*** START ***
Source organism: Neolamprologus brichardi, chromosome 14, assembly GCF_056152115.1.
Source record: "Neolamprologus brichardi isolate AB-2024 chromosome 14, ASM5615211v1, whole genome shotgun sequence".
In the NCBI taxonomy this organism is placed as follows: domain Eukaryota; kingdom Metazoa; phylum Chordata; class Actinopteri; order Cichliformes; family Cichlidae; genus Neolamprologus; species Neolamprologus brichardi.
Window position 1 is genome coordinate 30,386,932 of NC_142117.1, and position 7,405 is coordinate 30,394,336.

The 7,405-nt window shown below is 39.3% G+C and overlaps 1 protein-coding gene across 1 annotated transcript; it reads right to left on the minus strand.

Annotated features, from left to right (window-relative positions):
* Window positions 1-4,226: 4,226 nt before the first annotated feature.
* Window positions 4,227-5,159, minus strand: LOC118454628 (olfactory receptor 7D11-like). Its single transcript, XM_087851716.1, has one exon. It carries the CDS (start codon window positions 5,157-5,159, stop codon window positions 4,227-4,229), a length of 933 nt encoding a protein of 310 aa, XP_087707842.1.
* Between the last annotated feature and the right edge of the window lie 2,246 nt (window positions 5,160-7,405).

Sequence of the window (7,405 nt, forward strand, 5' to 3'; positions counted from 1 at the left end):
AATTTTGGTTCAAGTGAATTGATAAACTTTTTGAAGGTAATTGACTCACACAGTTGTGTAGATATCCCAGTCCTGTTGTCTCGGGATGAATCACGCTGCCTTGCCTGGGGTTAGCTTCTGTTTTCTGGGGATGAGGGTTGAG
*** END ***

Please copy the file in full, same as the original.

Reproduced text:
Source organism: Neolamprologus brichardi, chromosome 14, assembly GCF_056152115.1.
Source record: "Neolamprologus brichardi isolate AB-2024 chromosome 14, ASM5615211v1, whole genome shotgun sequence".
In the NCBI taxonomy this organism is placed as follows: domain Eukaryota; kingdom Metazoa; phylum Chordata; class Actinopteri; order Cichliformes; family Cichlidae; genus Neolamprologus; species Neolamprologus brichardi.
Window position 1 is genome coordinate 30,386,932 of NC_142117.1, and position 7,405 is coordinate 30,394,336.

The 7,405-nt window shown below is 39.3% G+C and overlaps 1 protein-coding gene across 1 annotated transcript; it reads right to left on the minus strand.

Annotated features, from left to right (window-relative positions):
* Window positions 1-4,226: 4,226 nt before the first annotated feature.
* Window positions 4,227-5,159, minus strand: LOC118454628 (olfactory receptor 7D11-like). Its single transcript, XM_087851716.1, has one exon. It carries the CDS (start codon window positions 5,157-5,159, stop codon window positions 4,227-4,229), a length of 933 nt encoding a protein of 310 aa, XP_087707842.1.
* Between the last annotated feature and the right edge of the window lie 2,246 nt (window positions 5,160-7,405).

Sequence of the window (7,405 nt, forward strand, 5' to 3'; positions counted from 1 at the left end):
AATTTTGGTTCAAGTGAATTGATAAACTTTTTGAAGGTAATTGACTCACACAGTTGTGTAGATATCCCAGTCCTGTTGTCTCGGGATGAATCACGCTGCCTTGCCTGGGGTTAGCTTCTGTTTTCTGGGGATGAGGGTTGAG